Developing a free universal school food program should be a top priority of the P.E.I. government, says Green Leader Peter Bevan-Baker.
However, Education Minister Jordan Brown says those programs are a “community initiative at its heart.”
During Question Period Tuesday, Bevan-Baker recalled Chef Tony Geraci’s visit to the province in 2016.
He said Geraci’s proposal of a universal school lunch program with locally-sourced meals was met with enthusiasm.
“It’s been almost two years since that visit and despite some very modest pilot projects, we are a long way from the shared vision of the P.E.I. Home and School Federation, at least some government members and Mr. Geraci himself,” said Bevan-Baker, who asked if Brown had familiarized himself with Geraci’s work.
While Brown said he had a general awareness of Geraci, he made it clear the province had other plans for addressing school nutrition.
“I don’t think anybody ever said that we were going to be adopting any plan that Mr. Geraci had,” said Brown. “What we have done is double the budget for the school food programs.”
Brown said the province has hired an individual to work at the Public Schools Branch to develop a program that the Home and School Federation was “very proud” of.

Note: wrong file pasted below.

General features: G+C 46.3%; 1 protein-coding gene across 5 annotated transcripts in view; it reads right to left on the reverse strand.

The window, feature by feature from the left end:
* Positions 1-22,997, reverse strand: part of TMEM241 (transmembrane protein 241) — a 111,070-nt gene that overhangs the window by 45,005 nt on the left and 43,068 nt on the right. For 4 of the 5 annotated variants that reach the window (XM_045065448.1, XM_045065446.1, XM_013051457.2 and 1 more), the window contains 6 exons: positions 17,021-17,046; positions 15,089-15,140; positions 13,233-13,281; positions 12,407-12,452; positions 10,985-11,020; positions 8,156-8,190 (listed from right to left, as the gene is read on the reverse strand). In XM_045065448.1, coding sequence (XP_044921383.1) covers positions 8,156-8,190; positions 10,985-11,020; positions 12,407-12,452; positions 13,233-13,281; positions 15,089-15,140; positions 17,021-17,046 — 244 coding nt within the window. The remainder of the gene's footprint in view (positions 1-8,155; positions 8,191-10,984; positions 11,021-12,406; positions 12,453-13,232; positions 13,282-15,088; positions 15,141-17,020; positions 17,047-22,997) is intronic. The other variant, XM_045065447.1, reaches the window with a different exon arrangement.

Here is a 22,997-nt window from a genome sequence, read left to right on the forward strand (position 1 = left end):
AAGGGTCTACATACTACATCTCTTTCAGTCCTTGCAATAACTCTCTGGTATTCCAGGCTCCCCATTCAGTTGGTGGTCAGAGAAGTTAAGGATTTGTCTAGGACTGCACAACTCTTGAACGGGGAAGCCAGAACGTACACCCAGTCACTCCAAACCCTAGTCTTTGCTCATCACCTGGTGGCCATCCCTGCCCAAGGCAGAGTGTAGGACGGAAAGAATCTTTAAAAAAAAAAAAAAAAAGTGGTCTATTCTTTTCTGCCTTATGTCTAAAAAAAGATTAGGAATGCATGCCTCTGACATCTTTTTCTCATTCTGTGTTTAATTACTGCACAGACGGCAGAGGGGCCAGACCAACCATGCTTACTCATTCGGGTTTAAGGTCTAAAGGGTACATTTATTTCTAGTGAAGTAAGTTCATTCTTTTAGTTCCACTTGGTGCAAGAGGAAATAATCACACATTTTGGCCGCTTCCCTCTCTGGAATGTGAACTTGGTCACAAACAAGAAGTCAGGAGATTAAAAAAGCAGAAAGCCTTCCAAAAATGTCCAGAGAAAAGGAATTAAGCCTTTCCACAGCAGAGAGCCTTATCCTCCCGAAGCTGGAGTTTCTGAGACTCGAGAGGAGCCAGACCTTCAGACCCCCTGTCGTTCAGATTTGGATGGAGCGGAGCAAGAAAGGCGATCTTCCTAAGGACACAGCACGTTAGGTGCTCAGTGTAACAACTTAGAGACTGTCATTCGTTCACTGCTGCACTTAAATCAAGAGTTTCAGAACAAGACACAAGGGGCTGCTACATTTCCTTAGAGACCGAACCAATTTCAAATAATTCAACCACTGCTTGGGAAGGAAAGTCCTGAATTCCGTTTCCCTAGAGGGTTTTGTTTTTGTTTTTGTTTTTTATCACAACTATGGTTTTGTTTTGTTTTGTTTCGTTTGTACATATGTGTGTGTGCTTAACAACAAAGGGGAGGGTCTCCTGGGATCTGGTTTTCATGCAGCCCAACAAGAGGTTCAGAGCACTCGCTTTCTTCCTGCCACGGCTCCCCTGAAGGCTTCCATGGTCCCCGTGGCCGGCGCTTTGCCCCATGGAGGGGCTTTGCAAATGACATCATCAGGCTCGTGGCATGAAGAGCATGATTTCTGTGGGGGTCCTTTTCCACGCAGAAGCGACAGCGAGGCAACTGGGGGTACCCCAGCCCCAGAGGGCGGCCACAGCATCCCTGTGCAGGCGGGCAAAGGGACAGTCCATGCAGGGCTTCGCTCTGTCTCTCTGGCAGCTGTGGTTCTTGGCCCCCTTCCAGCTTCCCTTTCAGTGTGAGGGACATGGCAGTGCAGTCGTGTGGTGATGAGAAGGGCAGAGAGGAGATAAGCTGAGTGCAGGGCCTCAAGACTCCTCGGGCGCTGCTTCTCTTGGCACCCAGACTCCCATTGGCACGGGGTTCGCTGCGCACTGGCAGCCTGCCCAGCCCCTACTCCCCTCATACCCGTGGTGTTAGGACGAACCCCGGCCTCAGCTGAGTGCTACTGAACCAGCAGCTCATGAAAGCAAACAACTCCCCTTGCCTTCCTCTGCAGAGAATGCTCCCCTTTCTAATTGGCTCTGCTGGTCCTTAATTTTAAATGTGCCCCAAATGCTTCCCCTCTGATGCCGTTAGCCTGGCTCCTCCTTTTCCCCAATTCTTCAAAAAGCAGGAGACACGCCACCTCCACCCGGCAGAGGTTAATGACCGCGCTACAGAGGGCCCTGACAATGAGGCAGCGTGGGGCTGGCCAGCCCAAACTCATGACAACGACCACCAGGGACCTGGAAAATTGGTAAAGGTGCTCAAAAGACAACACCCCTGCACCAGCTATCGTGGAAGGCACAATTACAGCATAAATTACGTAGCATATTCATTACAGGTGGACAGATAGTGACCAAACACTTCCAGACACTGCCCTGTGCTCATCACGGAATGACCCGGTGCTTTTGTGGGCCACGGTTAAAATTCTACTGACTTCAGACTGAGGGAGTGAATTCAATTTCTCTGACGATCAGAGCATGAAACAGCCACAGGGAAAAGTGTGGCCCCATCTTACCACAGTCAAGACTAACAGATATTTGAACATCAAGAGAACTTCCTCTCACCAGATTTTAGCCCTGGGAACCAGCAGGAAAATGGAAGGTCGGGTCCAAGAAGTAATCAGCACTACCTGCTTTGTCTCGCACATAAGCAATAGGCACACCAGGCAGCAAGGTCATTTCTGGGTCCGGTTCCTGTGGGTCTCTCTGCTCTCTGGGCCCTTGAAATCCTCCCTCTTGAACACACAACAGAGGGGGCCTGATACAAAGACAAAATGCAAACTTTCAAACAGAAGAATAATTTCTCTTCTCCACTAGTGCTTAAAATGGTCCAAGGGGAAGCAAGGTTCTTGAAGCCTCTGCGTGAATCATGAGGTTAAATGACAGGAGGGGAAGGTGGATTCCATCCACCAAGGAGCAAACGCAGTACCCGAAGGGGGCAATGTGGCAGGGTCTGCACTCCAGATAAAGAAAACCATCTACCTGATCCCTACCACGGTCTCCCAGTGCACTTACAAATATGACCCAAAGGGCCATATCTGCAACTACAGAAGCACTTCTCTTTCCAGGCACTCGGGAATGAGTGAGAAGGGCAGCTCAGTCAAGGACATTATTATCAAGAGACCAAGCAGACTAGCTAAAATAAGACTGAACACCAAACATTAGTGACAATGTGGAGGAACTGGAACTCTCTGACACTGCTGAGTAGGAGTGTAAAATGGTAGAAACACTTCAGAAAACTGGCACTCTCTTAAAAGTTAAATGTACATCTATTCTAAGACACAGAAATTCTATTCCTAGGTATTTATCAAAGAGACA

Bevan-Baker said Geraci described P.E.I. as the first place he ever visited that had all the necessary ingredients to start a universal lunch program.
“(It’s all) right here already at our fingertips,” said Bevan-Baker, adding that more than 20 per cent of Island children live in “food insecure households” and that a locally-sourced initiative would also offer benefits to local producers. “Why is such a program not a top priority for this government?”
Brown said the initiative is not one that you can “just turn a switch on and you’re off and going.”
“It’s a community initiative at its heart,” said Brown, later adding that school food programs now deliver 40,000 meals and snacks every week.
He noted those meals are delivered through community involvement.
“We do have the resources here on P.E.I. to pull off a great school food program, but to do that you need to engage the community and that’s what we’re setting out to do,” said Brown. “That is what really makes these work, is that we have community involvement… It takes advantage of the resources that it has inherent in it, and it builds a great program that helps do much more than just feed the children.”